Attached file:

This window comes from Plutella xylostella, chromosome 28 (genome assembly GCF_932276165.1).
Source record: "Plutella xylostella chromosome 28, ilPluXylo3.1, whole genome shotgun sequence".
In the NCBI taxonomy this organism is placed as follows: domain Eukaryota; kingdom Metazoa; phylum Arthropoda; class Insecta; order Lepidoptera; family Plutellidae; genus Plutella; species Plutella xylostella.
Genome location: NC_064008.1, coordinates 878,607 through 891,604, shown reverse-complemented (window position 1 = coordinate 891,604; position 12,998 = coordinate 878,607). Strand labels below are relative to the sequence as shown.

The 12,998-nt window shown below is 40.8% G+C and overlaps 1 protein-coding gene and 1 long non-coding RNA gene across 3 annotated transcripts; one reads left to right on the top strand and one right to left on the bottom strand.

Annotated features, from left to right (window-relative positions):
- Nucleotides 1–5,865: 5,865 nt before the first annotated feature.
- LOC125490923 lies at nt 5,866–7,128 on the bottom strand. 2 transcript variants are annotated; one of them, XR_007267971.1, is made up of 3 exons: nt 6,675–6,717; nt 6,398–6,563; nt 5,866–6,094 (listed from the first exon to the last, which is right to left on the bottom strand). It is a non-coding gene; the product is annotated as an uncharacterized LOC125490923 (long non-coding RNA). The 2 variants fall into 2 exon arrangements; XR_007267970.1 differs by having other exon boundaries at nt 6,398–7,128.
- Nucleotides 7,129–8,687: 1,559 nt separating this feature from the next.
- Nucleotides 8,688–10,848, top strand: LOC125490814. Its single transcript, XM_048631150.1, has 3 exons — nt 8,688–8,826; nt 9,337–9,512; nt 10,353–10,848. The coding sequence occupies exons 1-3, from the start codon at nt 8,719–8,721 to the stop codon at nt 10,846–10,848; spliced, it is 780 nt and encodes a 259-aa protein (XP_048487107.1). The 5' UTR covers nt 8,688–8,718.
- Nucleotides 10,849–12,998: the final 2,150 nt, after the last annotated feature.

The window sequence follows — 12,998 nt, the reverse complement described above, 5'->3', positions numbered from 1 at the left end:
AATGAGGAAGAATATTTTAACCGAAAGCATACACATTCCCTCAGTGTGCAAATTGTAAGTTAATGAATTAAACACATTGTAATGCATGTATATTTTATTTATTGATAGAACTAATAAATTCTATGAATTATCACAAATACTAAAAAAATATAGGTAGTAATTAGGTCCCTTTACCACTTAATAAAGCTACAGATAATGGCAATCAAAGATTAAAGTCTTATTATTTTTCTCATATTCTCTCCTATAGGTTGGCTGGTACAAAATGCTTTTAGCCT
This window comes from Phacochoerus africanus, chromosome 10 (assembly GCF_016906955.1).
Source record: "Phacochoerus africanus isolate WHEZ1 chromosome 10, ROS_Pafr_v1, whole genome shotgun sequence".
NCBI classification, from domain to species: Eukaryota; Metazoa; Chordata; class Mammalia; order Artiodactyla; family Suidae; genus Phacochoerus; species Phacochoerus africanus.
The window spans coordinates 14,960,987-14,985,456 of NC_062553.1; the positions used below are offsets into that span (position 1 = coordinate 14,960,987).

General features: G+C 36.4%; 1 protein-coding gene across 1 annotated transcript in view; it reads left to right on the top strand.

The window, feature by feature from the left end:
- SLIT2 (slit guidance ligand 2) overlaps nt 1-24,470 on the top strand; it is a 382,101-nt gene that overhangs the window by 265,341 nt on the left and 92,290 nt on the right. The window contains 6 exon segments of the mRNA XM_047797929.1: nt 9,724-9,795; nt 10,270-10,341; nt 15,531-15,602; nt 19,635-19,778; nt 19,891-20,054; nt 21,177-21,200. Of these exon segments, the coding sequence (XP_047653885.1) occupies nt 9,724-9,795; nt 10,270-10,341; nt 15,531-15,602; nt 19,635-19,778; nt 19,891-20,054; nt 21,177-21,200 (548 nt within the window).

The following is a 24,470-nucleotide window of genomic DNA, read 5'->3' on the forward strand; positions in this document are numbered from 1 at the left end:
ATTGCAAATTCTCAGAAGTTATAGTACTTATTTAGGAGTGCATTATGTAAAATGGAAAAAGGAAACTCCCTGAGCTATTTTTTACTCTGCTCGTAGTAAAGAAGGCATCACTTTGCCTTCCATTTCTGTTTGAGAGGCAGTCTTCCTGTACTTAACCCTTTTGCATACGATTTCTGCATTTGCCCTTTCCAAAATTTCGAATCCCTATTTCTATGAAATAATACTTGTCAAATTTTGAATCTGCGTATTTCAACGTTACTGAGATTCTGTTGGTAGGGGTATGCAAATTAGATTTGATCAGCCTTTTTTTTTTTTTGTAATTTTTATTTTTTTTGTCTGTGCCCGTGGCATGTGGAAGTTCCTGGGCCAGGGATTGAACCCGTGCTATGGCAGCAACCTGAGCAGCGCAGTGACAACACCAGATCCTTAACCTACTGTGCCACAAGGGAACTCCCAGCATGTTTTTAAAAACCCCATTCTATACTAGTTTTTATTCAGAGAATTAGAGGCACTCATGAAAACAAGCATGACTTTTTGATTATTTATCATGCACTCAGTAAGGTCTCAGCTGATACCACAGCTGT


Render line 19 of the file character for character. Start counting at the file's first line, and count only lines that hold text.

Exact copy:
The window, feature by feature from the left end: